Hyperscale cloud platforms from the likes of Amazon, Microsoft and Google are great for running the kind of high-performance computing (HPC) projects that scientists in academia and the industry need for their simulations and analyses. Many of the workloads they run are, after all, easily parallelized across hundreds or thousands of machines. Often, though, the challenge is about how to create these clusters and how to then manage the workloads that run on them.
To make this easier for the HPC community, Google today announced that it is bringing support for the open source Slurm HPC workload manager to its cloud platform (which is different from this Slurm). That’s the same piece of software that the many of the users in the TOP500 supercomputer list use, including the world’s biggest and fastest cluster to date, including the Sunway TaihuLight with its over 10 million computing cores.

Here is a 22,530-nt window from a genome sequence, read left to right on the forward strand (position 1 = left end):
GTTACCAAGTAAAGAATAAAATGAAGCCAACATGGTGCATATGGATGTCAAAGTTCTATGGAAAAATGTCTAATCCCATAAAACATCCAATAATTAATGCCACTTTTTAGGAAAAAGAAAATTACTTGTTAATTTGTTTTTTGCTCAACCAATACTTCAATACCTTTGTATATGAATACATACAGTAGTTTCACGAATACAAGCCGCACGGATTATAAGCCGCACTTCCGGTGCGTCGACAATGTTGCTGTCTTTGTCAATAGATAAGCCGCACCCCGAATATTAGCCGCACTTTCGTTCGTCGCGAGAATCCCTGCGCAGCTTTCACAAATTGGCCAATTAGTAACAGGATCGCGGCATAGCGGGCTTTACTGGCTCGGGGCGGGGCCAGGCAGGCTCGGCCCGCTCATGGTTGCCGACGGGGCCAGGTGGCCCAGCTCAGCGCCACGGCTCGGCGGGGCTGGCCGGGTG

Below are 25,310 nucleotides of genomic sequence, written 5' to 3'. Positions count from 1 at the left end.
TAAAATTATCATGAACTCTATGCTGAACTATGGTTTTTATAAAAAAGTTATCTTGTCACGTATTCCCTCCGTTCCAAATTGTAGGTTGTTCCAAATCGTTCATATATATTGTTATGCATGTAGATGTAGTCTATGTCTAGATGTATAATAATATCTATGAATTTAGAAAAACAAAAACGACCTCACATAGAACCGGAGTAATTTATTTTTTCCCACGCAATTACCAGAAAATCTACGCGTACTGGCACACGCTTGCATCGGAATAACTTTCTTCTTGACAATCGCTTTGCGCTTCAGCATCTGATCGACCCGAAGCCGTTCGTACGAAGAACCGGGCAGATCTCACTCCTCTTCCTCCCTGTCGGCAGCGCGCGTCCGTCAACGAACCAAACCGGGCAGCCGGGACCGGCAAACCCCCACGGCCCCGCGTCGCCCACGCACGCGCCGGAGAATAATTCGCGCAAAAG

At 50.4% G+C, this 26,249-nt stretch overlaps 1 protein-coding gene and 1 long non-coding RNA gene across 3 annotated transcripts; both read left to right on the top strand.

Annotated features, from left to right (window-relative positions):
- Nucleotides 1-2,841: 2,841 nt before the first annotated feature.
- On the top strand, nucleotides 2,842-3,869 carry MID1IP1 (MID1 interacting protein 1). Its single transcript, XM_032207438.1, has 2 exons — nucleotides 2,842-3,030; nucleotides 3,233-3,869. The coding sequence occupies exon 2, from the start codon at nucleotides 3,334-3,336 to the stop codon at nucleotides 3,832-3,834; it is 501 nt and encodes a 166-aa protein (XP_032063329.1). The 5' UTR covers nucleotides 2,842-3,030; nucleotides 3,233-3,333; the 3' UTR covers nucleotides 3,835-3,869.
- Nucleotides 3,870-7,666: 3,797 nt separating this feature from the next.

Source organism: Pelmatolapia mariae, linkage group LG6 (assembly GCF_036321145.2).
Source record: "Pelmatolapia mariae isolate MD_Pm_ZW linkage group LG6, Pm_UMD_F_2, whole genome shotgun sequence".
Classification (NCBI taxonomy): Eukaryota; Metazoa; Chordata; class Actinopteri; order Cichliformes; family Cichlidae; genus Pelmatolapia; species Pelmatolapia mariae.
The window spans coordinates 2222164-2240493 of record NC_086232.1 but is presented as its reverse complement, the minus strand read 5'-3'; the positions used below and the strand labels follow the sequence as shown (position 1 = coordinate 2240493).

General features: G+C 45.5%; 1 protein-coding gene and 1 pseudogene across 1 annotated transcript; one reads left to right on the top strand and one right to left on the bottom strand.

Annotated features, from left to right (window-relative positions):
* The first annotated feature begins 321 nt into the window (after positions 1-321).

For this project, Google teamed up with the experts at SchedMD, the company behind Slurm, to make it easier to run Slurm on Compute Engine. Using this integration, developers can easily launch an auto-scaling Slurm cluster on Compute Engine that runs based on the developers’ specifications. One interesting feature here is that users can also federate jobs from their on-premise cluster to the cloud when they need a bit of extra compute power.
Compute Engine currently offers machines with up to 96 cores and 624 GB of memory, so if you have the need (and money), building a massive compute cluster on GCP just got a little bit easier.